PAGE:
I was having trouble with what was happening. I had assumed that my parents would accept me with open arms after such a long time away, but I was mistaken. Nothing had changed since I had left.

“This is who you are?” my father asked. “And what do you do to support yourself? I’ve seen those paper ads. Are you a whore now? Isn’t that what your kind do?” he asked, with a sneer in his voice.

I wasn’t ready for that. How dare he say something like that? God, I’m a successful businesswoman, and he thinks I’m a whore? My skin crawled when he said what he had.

My eyes filled with tears. Nothing had changed since I left here ten years ago. My parents were the same. My Dad’s an asshole and my mother’s a doormat. It might be Christmas, but fuck them.

“I’m sorry I came,” I said. I pulled a business card from my purse and threw it on the table. “If one of you dies, call me, I’d like to send flowers.”

I ran from the house. I didn’t turn to look back. The memories would haunt me for as long as I lived, but I wouldn’t give then the satisfaction of seeing me cry.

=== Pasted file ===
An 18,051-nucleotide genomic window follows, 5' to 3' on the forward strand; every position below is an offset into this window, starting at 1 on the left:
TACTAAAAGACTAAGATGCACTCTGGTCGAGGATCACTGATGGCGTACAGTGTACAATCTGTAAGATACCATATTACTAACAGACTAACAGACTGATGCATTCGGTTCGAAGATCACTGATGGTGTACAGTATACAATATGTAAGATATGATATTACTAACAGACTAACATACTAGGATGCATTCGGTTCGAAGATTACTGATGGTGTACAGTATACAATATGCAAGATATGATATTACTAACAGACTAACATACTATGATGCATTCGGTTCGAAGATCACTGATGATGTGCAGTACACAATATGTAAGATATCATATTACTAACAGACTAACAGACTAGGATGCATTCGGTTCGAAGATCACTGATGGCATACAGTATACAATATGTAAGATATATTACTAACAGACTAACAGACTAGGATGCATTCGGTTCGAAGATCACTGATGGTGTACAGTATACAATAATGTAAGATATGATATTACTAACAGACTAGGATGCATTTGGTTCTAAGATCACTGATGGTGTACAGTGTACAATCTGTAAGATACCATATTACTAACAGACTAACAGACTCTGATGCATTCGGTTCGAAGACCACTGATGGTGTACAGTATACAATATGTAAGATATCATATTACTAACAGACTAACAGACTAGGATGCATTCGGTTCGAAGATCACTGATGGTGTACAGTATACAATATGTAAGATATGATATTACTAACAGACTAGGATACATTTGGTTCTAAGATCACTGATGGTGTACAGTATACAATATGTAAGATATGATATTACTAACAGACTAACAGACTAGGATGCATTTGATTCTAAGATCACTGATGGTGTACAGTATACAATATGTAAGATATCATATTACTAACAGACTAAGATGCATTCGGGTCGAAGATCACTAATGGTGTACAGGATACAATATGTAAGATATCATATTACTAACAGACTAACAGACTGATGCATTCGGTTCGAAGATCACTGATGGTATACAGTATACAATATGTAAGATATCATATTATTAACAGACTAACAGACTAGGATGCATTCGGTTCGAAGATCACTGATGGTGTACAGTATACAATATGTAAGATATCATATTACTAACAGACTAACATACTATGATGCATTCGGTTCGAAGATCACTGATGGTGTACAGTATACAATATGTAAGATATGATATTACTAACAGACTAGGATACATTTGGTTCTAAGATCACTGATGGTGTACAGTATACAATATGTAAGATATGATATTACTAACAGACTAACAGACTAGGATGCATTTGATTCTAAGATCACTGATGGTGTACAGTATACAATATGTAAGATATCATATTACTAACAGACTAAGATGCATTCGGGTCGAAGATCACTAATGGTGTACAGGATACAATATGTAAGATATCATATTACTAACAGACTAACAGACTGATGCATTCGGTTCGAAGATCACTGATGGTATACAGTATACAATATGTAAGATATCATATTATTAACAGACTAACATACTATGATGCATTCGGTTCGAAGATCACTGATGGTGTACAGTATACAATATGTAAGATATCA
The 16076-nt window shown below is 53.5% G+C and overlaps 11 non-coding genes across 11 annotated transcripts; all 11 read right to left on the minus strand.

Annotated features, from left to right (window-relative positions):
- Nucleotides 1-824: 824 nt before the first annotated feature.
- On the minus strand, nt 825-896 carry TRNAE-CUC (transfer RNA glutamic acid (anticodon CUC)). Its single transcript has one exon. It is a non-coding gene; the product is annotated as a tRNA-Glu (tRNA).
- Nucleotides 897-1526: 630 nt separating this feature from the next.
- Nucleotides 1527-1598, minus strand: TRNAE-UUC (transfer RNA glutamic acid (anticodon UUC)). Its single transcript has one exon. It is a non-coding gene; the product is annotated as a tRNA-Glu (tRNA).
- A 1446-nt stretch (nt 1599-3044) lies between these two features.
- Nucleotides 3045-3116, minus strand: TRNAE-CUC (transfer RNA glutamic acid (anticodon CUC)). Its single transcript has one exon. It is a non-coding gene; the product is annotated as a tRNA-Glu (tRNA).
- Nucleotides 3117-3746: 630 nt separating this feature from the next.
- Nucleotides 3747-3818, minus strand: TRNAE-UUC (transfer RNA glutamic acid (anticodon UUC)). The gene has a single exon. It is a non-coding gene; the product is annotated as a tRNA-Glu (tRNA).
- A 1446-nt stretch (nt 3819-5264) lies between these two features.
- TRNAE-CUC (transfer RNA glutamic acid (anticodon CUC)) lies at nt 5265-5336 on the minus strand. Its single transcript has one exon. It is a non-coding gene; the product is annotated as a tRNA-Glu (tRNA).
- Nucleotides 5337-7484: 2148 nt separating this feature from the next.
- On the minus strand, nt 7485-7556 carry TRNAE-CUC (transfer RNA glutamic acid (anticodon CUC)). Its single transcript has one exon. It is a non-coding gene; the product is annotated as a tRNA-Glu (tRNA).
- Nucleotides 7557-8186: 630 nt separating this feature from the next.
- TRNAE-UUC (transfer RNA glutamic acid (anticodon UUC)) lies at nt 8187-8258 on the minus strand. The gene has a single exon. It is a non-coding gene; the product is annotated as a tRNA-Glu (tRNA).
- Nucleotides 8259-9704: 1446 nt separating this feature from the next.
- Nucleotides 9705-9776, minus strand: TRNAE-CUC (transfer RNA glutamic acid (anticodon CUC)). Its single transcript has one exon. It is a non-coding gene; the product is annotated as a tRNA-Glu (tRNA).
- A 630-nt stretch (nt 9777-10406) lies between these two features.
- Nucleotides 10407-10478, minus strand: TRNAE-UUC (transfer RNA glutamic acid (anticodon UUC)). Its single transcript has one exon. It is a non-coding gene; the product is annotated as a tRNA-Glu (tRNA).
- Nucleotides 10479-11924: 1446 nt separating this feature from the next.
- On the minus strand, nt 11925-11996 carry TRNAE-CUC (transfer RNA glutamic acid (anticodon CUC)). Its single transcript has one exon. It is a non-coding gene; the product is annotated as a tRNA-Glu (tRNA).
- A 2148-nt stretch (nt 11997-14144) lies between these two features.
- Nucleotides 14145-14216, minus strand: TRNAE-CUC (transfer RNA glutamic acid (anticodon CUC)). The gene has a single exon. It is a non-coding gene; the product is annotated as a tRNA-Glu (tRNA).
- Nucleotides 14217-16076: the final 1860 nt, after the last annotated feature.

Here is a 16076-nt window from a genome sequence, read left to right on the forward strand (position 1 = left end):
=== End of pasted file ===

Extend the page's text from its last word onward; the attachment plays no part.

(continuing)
I drove away from my parent’s house. I parked several blocks away and let the dam burst. I had been such a fool. Why would I think that my parents would change? I felt so stupid. Now I wondered where I would go? It wasn’t very late, just past seven.

I started the car and drove to a bed and breakfast in the area. What the hell, I thought. Maybe I can find something good after all.

I checked in and went to my room. No sense wallowing in my tears.

The room was large and very tastefully furnished. I was tired and would make the most of the king sized bed. I wanted to eat first, so I called the front desk to see if there was place open that might still be serving. They told me nothing was open, but I was more than welcome to join their family to celebrate Christmas. I accepted because I didn’t want to be alone after what had happened at my parents’.

I took a shower and changed my clothes. The shower made me feel much better as I washed my demons away. I changed into an ankle length skirt and blouse, but left my jacket on the bed. My flat sandals completed the look. I decided that I didn’t need to impress.

I walked into the lobby and was greeted by the owner of the establishment.

“Hi Cynthia, I’m Mark.”

“I’m pleased to meet you,” I said, as I extended my hand toward his.

“Come on and meet the family,” he said.

I followed him into a home connected to the lobby.

Mark was a tall man and about the same age as my father. He clean-shaven and his hair was well groomed. His smile was warm and I felt as though I had known him for all my life.